Real Stories Behind Ambulance Safety Data
NHTSA and Minnesota EMS provider team up to talk safety from the local and national perspectives
Data collected by NHTSA verifies that wearing a seatbelt in an ambulance improves safety for both care providers and patients.
At NHTSA, the Office of EMS uses data to delve deep into the challenges and opportunities facing the EMS profession today. Examining the huge amounts of information available in electronic patient care records, crash reports and other sources will help EMS provide care that is more effective and safer for both patients and providers.
But behind each of those data points are real people.
No one understands that better than the paramedics, EMTs and support staff at Allina Health EMS in Minnesota. In the early hours of January 18, 2014, they came close to losing two colleagues and a patient when an Allina ambulance and another vehicle collided head-on during a snowstorm.
"Some 1,600 miles from the crash scene, my cell phone rang around midnight," wrote Brian LaCroix, Allina’s EMS chief, in the September issue of EMSWorld magazine. "It was a dreadful call to receive...."
Fortunately, both Allina providers survived the collision, but not before suffering critical injuries that led to long recoveries. The patient, safely secured to the cot with shoulder and lateral restraints, was not hurt in the crash.
In an article that accompanied LaCroix’s personal retelling of the crash, Noah Smith from NHTSA’s Office of EMS shared the national perspective on ambulance crashes and safety." LaCroix and Smith also presented together on the topic of ambulance safety at the EMSWorld Expo in September.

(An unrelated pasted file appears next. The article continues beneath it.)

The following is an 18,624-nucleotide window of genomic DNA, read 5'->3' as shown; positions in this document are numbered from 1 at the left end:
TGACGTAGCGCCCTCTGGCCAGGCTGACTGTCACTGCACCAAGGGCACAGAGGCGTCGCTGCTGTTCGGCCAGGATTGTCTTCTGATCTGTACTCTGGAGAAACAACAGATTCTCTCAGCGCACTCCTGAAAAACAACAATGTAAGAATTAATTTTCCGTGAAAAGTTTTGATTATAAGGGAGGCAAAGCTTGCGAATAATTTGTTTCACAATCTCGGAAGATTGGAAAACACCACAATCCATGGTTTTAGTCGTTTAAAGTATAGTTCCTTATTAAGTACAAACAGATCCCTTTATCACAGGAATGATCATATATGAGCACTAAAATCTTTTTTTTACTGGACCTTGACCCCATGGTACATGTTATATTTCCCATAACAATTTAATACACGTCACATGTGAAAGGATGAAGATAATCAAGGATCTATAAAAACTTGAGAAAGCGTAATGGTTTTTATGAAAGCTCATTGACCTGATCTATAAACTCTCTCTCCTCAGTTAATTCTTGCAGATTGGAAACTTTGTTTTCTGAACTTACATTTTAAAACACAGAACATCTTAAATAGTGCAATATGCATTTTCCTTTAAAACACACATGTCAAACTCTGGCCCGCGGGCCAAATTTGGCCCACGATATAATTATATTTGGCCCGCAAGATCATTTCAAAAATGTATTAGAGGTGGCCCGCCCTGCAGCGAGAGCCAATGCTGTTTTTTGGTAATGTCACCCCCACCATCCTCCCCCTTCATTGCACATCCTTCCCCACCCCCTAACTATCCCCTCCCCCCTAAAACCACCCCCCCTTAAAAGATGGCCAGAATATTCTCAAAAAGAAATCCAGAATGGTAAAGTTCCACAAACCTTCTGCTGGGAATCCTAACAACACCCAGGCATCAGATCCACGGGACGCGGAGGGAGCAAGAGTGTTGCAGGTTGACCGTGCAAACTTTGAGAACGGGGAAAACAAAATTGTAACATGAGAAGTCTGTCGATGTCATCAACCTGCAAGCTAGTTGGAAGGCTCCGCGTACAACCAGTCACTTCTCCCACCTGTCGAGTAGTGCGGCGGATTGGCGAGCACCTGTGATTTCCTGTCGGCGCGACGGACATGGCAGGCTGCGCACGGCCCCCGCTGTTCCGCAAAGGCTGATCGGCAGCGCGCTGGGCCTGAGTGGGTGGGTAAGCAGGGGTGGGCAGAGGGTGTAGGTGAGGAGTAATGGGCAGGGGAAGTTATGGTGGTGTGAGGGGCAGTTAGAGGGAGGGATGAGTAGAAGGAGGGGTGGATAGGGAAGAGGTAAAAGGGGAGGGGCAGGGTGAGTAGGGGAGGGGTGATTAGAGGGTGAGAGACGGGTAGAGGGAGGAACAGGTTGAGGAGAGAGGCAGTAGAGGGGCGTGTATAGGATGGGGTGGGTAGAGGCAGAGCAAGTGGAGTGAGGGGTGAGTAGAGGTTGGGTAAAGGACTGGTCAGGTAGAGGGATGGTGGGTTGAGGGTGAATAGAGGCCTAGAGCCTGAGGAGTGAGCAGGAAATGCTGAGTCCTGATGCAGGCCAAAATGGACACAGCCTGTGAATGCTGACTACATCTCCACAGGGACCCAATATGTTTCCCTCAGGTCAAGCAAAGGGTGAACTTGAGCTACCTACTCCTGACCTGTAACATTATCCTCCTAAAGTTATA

Smith reported on the efforts at NHTSA to analyze ambulance crash data in order to find ways to keep patients and providers safe. What they have discovered should come as little surprise: buckling up saves lives. Unfortunately, many EMS providers and patients were not properly buckled at the time of an accident, putting everyone in the back of the ambulance at risk.
"We found that whether ambulance occupants wear seat belts or not significantly predicts the severity of occupant injuries and fatalities," Smith wrote. "And unbelted providers are doing more than just getting injured: They also risk injuring their patients. Occupant-to-occupant contact was identified as a source of the injuries sustained by patients, and in at least two cases, these injuries were fatal."
NHTSA analyzed two decades of records from serious ambulance crashes, both from the Fatality Analysis Reporting System, which collects information from police records, and from investigations conducted by the NHTSA Special Crash Investigations program.
At the EMS World Expo presentation, attendees received copies of the new ambulance safety infographic, which can be viewed and downloaded online. Smith encouraged attendees of the session to share the information with others by displaying the infographic in their agencies and talking about how important it is to secure patients and wear seatbelts.